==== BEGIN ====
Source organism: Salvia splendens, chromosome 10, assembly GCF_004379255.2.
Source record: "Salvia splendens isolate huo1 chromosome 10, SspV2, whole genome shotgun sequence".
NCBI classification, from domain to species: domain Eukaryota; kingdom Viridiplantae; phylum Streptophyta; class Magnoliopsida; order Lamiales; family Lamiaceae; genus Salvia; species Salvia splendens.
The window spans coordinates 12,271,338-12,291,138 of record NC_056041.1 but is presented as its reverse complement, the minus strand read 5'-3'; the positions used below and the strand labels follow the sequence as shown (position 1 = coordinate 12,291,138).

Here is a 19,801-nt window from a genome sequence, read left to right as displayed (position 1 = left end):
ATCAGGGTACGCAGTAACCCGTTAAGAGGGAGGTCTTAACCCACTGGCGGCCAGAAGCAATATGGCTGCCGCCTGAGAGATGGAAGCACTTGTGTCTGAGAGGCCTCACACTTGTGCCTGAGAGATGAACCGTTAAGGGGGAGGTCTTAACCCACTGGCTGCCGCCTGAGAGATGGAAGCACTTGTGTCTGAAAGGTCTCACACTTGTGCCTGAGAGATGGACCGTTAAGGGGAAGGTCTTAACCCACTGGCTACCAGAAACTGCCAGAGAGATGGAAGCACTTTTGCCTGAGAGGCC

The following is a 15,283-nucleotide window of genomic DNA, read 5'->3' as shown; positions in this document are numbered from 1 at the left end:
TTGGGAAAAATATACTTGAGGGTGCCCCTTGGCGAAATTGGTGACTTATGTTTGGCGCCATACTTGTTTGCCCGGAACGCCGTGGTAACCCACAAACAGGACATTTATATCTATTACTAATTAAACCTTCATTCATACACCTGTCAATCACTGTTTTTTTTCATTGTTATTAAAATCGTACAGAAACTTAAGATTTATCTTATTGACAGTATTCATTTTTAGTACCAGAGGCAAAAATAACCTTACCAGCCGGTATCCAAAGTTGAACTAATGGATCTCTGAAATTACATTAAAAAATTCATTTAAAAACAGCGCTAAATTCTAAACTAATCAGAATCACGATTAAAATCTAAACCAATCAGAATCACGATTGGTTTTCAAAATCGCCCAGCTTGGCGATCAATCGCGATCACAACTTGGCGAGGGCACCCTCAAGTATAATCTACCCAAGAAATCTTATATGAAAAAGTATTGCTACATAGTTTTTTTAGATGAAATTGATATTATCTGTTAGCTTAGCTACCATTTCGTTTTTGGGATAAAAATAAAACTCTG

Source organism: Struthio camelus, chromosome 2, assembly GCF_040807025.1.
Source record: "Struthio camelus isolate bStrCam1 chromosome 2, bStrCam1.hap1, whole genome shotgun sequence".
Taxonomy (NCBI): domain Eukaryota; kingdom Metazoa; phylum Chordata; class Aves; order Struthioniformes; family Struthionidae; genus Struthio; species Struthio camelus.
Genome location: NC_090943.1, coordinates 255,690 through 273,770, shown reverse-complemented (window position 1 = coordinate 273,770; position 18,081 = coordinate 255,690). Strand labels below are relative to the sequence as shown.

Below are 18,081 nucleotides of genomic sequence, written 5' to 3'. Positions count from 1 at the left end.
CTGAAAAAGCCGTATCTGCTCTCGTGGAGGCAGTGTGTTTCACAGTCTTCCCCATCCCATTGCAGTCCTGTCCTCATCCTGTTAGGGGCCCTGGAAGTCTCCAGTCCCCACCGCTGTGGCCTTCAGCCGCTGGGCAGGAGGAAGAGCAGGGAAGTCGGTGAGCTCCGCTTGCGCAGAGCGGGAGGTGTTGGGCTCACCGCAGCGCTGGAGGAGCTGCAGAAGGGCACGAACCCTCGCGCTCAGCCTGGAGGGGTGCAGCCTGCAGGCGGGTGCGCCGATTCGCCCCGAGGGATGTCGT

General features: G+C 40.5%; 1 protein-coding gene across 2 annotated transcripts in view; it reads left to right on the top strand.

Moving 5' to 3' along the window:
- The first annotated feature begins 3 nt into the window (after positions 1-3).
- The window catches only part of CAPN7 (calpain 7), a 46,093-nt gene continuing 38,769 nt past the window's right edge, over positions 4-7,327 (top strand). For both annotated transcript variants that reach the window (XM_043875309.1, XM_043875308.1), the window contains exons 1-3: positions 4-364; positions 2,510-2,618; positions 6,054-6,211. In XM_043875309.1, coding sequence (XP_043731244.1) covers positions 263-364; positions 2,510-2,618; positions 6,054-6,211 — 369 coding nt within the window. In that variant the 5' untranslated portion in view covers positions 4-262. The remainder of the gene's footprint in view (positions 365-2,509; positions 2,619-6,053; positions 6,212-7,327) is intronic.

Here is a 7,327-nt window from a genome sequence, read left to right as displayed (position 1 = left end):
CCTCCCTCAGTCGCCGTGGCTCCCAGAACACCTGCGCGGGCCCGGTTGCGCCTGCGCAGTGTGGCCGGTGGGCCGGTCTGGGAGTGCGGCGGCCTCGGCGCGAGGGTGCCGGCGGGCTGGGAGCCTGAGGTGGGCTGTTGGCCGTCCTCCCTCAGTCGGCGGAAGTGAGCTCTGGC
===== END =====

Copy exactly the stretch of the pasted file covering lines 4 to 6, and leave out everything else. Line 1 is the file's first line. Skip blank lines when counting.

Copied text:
The window spans coordinates 12,271,338-12,291,138 of record NC_056041.1 but is presented as its reverse complement, the minus strand read 5'-3'; the positions used below and the strand labels follow the sequence as shown (position 1 = coordinate 12,291,138).

Here is a 19,801-nt window from a genome sequence, read left to right as displayed (position 1 = left end):
ATCAGGGTACGCAGTAACCCGTTAAGAGGGAGGTCTTAACCCACTGGCGGCCAGAAGCAATATGGCTGCCGCCTGAGAGATGGAAGCACTTGTGTCTGAGAGGCCTCACACTTGTGCCTGAGAGATGAACCGTTAAGGGGGAGGTCTTAACCCACTGGCTGCCGCCTGAGAGATGGAAGCACTTGTGTCTGAAAGGTCTCACACTTGTGCCTGAGAGATGGACCGTTAAGGGGAAGGTCTTAACCCACTGGCTACCAGAAACTGCCAGAGAGATGGAAGCACTTTTGCCTGAGAGGCC